Last year R4D received an email from Godspower Oboido, who’d visited the website and wanted to get in touch regarding an exciting new initiative he had started in Nigeria. Godspower is, in his own words, “on a mission to get rural communities across Africa listening to radio” – and he founded the “Listen Africa” project “to radically encourage radio for change”. Luckily Godspower was visiting the UK long enough for a meeting at Birmingham City University, where the clip below was recorded.


In the video he discusses the plans of “Listen Africa” to create various educational radio programmes which reflect the curriculum of the Nigerian Ministry of Education. In 2013, Listen Africa intends to set up listeners clubs in Nigeria, Malawi and Ethiopia  – “giving listeners the opportunity to voice their opinions in the broadcasting of issues that has a direct impact on them”.


According to the Listen Africa website;

“Listen Africa is an initiative that hopes to educate [rural] communities in the African continent with its radio approach. We hope to achieve this by donating shortwave, solar powered and wind up radios to individuals (market women, fishermen, herdsmen, students, etc) thus getting information across to them. We want to get everyone in rural Africa listening to radio. Education (information) is the key to African development, Listen Africa is keying in as a bridge initiative to connect every community in Africa to the world through the radio wave and eventually connecting the world to Africa.”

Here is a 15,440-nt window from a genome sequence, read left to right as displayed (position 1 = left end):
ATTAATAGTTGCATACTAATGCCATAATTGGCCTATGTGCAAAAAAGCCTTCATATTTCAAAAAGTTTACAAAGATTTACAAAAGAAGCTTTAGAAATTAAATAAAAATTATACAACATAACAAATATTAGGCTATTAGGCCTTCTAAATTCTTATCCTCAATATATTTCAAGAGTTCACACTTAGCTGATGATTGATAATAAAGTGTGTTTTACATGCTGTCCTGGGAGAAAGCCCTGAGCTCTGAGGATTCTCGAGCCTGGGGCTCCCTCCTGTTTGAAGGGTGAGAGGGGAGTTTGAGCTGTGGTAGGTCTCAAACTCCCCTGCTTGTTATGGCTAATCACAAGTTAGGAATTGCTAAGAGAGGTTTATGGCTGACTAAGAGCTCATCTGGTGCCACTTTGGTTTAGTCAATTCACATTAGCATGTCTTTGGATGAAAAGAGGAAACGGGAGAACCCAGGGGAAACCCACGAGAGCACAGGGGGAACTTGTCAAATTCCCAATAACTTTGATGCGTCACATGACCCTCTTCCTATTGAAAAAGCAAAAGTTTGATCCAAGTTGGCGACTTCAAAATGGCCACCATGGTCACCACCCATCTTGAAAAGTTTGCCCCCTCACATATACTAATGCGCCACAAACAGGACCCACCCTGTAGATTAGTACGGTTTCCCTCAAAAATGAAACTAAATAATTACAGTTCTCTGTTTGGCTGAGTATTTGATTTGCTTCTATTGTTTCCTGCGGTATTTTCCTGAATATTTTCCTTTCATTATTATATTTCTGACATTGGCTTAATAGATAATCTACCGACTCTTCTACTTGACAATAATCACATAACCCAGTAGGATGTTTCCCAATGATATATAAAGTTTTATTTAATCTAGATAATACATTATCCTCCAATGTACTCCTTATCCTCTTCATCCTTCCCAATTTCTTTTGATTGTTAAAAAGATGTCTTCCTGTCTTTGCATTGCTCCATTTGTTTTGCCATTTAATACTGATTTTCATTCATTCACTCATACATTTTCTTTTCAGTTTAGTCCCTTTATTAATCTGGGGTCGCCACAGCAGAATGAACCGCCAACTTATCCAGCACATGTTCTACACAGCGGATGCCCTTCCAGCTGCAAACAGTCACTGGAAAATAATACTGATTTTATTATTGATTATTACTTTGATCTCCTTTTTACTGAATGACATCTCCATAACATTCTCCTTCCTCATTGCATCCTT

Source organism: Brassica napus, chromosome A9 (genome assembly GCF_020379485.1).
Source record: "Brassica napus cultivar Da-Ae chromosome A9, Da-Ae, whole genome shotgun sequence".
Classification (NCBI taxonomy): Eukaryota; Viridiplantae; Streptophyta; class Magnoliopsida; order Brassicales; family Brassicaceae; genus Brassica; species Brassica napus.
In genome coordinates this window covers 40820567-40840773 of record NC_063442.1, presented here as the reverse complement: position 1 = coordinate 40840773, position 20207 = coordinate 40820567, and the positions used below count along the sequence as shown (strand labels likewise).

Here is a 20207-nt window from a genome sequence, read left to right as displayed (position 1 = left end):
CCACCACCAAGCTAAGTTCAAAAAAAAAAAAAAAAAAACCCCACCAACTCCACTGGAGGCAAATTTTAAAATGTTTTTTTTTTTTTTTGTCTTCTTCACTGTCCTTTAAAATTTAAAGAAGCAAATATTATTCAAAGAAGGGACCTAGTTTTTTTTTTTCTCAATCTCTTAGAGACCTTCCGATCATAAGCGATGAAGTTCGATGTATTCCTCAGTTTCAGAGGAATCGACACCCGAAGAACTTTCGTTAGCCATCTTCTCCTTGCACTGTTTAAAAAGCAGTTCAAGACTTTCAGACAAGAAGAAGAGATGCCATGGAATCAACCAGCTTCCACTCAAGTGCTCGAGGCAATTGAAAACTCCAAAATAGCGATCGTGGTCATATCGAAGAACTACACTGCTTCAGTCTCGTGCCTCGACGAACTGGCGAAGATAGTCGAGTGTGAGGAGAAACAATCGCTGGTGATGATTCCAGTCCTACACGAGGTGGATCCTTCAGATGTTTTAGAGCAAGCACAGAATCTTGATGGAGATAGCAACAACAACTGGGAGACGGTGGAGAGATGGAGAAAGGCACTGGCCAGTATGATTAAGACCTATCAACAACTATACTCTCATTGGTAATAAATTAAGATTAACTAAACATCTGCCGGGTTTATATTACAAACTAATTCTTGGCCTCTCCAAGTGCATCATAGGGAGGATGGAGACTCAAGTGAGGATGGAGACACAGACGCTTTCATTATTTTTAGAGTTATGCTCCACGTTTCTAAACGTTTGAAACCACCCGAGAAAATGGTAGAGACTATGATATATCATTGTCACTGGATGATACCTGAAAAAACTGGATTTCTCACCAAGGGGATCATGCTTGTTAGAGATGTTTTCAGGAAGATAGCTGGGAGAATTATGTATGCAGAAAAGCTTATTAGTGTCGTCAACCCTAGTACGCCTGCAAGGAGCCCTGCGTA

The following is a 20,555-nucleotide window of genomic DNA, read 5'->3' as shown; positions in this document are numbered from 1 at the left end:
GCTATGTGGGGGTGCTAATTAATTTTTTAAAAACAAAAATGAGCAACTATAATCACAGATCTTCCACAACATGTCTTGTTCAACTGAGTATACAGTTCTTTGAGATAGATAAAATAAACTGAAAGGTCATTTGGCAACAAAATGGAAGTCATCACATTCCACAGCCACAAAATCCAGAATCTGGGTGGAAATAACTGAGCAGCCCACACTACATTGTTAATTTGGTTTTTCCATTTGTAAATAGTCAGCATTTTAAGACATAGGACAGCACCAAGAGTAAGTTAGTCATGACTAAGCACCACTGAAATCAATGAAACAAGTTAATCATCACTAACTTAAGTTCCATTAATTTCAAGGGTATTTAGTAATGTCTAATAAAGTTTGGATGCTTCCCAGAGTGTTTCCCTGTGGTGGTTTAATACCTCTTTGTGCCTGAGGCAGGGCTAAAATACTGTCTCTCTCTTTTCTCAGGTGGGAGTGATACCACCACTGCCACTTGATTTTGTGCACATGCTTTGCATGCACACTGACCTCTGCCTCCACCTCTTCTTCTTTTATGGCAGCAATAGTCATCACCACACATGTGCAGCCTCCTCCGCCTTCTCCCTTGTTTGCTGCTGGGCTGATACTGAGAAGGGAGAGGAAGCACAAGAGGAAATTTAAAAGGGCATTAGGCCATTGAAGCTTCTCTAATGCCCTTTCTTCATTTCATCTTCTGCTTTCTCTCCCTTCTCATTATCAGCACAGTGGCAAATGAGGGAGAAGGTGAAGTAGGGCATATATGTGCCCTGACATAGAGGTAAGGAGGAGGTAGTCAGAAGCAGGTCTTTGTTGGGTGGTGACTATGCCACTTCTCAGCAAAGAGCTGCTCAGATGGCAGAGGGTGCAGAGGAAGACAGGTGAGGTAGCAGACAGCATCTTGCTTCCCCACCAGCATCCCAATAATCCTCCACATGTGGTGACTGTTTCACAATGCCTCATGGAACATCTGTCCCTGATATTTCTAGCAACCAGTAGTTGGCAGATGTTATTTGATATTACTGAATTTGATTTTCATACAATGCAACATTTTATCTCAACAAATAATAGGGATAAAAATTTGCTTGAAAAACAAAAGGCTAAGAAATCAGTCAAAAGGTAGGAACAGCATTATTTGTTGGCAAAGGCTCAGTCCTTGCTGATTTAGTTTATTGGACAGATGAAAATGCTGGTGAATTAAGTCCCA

“We don’t just want to get people listening to radio, we want to engage them, we want to get them involved so we have set up the Listeners Club Initiative. Whether it is under a mango tree or in a primary school class we will organise people in local communities to be involved in the Listeners Club. They will not only listen to the radio to know what is happening around them and around the world, but they will also take part in it by discussing and deliberating on the issues reported on radio.”

“The listening clubs will be their opportunity to share their views on development and various topical issues ranging from climate change to HIV/AIDS and health, agriculture, economy and environment, politics and society. For example in each club, we would ask ‘What is climate change and how does it affect you? Should you bother?’”

Find out more about this innovative project by visiting the “Listen Africa” website at;

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